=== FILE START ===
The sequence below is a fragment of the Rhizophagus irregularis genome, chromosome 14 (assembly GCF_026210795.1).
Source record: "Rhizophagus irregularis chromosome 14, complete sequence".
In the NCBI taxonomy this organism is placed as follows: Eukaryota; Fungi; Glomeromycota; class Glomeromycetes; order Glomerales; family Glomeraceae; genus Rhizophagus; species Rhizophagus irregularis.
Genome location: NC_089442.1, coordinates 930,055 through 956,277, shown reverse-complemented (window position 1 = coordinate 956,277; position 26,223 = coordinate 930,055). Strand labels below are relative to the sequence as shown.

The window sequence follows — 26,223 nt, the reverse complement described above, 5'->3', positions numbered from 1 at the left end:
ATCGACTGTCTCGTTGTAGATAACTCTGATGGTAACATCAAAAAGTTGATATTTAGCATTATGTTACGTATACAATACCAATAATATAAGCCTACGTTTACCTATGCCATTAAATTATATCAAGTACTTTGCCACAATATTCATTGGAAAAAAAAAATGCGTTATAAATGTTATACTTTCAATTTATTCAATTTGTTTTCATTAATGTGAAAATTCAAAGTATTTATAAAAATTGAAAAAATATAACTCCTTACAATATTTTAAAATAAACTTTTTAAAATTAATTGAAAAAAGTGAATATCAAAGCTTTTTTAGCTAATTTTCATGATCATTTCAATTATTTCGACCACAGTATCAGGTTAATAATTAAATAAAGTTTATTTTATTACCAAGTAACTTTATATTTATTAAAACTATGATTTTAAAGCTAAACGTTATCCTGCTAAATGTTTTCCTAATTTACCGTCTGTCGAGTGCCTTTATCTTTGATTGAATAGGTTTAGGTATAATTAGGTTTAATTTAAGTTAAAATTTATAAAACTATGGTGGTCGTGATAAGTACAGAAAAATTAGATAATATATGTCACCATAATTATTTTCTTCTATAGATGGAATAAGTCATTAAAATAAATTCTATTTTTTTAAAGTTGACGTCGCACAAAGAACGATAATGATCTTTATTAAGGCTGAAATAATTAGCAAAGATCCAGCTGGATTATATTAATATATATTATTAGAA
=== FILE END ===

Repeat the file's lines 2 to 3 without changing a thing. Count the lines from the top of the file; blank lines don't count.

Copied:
Source record: "Rhizophagus irregularis chromosome 14, complete sequence".
In the NCBI taxonomy this organism is placed as follows: Eukaryota; Fungi; Glomeromycota; class Glomeromycetes; order Glomerales; family Glomeraceae; genus Rhizophagus; species Rhizophagus irregularis.